TAMPA, Fla. — Lots of retailers are now setting aside special hours for senior citizens who, as we know, are considered the most vulnerable to be seriously sickened by the novel coronavirus, COVID-19.
On Tuesday, Publix Super Markets opened an hour early for seniors.
While some of them say it was a great opportunity to get the supplies they need, others were critical of the way it was handled.
“I did get here at seven in the morning, but I still didn’t get enough toilet paper. Ha ha,” said shopper Johanna Barat.
Barat was trying to keep her sense of humor. She was one of thousands taking advantage of Publix’s new senior citizen hours.
The supermarket giant is opening most of its stores at 7 a.m. -- an hour early -- Tuesday’s and Wednesdays for those 65 and over.
“I think it’s really great and it’s a really, really nice thing that they did,” said Barat.
But the geriatric gesture clearly had issues as well.
Inside, stores were packed with shoppers. Checkout lines stretched into the aisles. The crowd, in some locations, was so thick it made social distancing impossible.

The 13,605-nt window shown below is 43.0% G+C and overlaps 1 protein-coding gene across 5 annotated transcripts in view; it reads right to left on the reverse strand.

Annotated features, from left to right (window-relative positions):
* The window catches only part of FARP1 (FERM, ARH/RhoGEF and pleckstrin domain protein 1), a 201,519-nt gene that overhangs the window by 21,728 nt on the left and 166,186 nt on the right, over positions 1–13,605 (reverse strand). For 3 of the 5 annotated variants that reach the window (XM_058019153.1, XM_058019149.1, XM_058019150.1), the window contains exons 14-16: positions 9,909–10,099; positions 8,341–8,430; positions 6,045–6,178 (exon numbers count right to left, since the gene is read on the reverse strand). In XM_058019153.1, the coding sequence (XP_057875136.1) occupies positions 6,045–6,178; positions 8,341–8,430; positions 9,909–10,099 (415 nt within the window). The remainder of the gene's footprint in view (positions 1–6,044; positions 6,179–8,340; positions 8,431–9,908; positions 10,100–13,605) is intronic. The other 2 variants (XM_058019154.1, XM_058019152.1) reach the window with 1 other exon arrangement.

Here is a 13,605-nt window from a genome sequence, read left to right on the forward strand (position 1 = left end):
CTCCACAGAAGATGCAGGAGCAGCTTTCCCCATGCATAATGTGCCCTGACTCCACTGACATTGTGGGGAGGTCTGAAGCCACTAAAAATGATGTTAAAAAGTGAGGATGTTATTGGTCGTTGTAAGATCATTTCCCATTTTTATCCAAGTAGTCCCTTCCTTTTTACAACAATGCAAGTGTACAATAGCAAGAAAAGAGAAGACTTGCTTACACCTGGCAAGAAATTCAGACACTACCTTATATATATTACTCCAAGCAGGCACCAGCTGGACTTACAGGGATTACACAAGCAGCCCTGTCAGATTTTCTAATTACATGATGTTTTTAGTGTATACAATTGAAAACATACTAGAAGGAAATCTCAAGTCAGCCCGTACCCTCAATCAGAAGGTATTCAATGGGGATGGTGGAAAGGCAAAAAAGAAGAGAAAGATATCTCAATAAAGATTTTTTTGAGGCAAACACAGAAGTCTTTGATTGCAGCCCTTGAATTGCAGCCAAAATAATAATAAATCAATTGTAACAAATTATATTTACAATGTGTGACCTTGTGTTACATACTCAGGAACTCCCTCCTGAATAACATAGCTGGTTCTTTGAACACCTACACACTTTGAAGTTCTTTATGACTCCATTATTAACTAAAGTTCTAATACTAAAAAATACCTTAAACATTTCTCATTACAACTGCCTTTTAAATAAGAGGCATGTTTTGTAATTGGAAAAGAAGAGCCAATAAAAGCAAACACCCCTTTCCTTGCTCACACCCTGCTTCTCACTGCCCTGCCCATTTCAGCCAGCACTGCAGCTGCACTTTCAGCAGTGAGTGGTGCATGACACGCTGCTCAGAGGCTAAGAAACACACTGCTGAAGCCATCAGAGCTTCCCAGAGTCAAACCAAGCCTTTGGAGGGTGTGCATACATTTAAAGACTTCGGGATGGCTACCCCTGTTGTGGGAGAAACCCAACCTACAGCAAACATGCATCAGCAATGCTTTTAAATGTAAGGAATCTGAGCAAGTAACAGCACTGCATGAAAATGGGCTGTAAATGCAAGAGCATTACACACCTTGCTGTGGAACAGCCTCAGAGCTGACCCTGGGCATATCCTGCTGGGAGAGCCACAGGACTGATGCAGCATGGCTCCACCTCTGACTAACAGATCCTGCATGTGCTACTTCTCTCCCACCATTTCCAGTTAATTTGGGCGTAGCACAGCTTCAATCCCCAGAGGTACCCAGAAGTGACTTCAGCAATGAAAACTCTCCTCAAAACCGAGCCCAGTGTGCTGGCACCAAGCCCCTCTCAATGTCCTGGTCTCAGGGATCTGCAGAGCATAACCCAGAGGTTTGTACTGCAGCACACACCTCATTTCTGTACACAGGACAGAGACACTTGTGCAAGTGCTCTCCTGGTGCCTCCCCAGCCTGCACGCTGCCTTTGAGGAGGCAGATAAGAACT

“Standing for 20 minutes in the checkout line. Crowded. Bundled up. Not healthy,” said Pat, who was shopping at a Publix store in South Tampa.
Pat says, in her opinion, the idea may have been well-intended; but from a health standpoint, she feels like it backfired. She says inside the store she was visiting, there were also people, with kids, who clearly weren’t 65.
“When I spoke to the manager five minutes ago, he said all they can do is ask, but they can’t enforce,” Pat said. “What do you mean you can’t enforce?”
Lots of other retailers are also experimenting with the same idea, setting aside hours just for seniors.
- Dollar General – First hour each day
- Target – First hour on Wednesdays
- Walmart – Tuesdays one hour early
- Winn Dixie – 8-9 a.m. Mon-Friday
- Whole Foods – One hour early
Some customers have reported similar crowds at those places.
At Publix locations, like one in South Tampa, they even had cops on-hand as costumers cleared the shelves.
“I felt a little more comfortable,” said customer Ann Quandt. “I wasn’t going to be pushed around.”
Some shoppers who got to the stores early enough told us they were able to get hard-to-find items like toilet paper but said they ran out quickly. Meat and sanitizing wipes were also in high demand, but they said there was no shortage of produce.
Asked if they intend to do anything differently, given how things went on their first day opening early for seniors, a Publix spokesperson wrote:
“We designated senior shopping hour to assist our customers 65 and older with their shopping needs. We encourage our associates and customers to follow CDC guidance and as the landscape continues to evolve, we continue to look for ways to reinforce the social distancing guidance.”
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